At $100, the laptop you just found online makes for an amazing deal. Good thing you finally left those big retail Web sites and searched on smaller ones whose domain names you've never heard of. Otherwise, you would have never discovered this incredible price.
The Web site itself looks legitimate, too. Its checkout page has legal disclaimers and asks for the usual billing and shipping information. It says it's secure.
But is it?
If you don't know from whom you're buying, and are simply praying for good luck after sending your payment over the Web, you're setting yourself up -- and not just for losing money. You're risking your personal information, and it's time for a rude reality check.
It makes sense that security is not always a bedfellow of convenience. Open 24 hours a day from anywhere in the world, online shopping sites entice consumers with an array of come-ons such as free shipping, comparison pricing, bargain deals and extra security features. Saving gas, and being able to shop on your schedule, adds more to the online shopping appeal.
Yet, the question remains for the leery: Can online shopping be done safely?
The Internet security experts we spoke with say "yes" -- on the condition that consumers abide by some basic safety tips.
1. Bigger names equal better protection.
"Go with reputable companies you've heard of," says Jim Stickley, co-founder, CTO and vice president of engineering at TraceSecurity, a company that works with financial institutions to better their network security systems to deter identity thieves.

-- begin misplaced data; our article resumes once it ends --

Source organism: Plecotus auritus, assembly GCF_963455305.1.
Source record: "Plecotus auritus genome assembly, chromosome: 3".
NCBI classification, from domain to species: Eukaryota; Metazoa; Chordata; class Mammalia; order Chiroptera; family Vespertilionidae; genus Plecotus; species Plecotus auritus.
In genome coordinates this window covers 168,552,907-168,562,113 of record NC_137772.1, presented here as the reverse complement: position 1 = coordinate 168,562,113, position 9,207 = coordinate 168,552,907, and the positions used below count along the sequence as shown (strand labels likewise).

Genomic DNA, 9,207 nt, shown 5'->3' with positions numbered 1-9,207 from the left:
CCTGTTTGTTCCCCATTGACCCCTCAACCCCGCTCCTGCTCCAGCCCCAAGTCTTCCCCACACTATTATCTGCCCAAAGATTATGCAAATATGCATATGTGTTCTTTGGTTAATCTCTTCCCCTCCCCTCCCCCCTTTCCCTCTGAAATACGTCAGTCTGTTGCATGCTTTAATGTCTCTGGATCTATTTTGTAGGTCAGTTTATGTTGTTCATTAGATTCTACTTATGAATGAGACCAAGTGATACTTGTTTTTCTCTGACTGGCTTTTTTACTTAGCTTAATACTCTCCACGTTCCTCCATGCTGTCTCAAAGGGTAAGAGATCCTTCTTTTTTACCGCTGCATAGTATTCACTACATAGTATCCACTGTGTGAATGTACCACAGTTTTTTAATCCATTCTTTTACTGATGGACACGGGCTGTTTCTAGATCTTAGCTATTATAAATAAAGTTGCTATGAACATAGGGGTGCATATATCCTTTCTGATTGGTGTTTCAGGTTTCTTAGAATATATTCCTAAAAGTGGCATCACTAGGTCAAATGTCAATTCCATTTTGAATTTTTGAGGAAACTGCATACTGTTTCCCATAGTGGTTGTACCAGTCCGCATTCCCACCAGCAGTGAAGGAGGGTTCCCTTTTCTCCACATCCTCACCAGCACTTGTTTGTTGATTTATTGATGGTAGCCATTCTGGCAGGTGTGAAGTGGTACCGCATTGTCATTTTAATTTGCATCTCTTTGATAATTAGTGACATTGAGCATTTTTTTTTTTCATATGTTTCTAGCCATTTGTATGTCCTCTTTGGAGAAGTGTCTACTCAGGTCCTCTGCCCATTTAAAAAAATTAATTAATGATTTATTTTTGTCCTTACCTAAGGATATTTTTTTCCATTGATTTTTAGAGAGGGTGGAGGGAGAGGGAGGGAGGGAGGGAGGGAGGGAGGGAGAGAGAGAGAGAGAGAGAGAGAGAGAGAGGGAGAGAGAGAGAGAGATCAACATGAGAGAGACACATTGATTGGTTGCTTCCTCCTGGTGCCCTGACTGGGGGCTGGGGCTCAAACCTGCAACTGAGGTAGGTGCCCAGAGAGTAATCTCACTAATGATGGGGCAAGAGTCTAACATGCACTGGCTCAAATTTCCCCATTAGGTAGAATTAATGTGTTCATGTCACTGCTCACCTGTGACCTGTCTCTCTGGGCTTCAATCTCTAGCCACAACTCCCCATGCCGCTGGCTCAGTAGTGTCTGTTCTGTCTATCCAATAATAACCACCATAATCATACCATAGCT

Stickley, who knows firsthand how easily sensitive information is stolen, says that if a deal sounds too good to be true -- say, $20 for an iPod Nano -- it probably is. What's worse, it's probably an attempt to trick you into giving out personal information.
Steven Branigan, founder and president of CyanLine and author of "High Tech Crimes Revealed" agrees and says that it's good to know the site you're going to, such as the bigger sites like Amazon.com. "These sites put their name on the line."
On the other hand, the fear factor hurts smaller merchants who might have better deals.
One comparison shopping site, buysafeshopping.com, solves both problems by bonding qualified merchants for up to $25,000 with Liberty Mutual, Travelers and ACE USA. BuySAFE puts merchants through a screening process to verify the merchant's identity, online sales experience and ability to deliver the purchased items. If a retailer passes that process, buySAFE is willing to stand behind them with its purse, says Jeff Grass, CEO and president, and Rob Caskey, senior director of buyer marketing.
2. When in doubt, check them out.
"If they don't list phone numbers and only have an e-mail address, that's a huge red flag," Stickley says. "Call the phone number and see if it goes to voice mail. Anyone can have voice mail set up."
Bottom line: If you can't get a human being on the phone or don't like what you're hearing, go shopping somewhere else.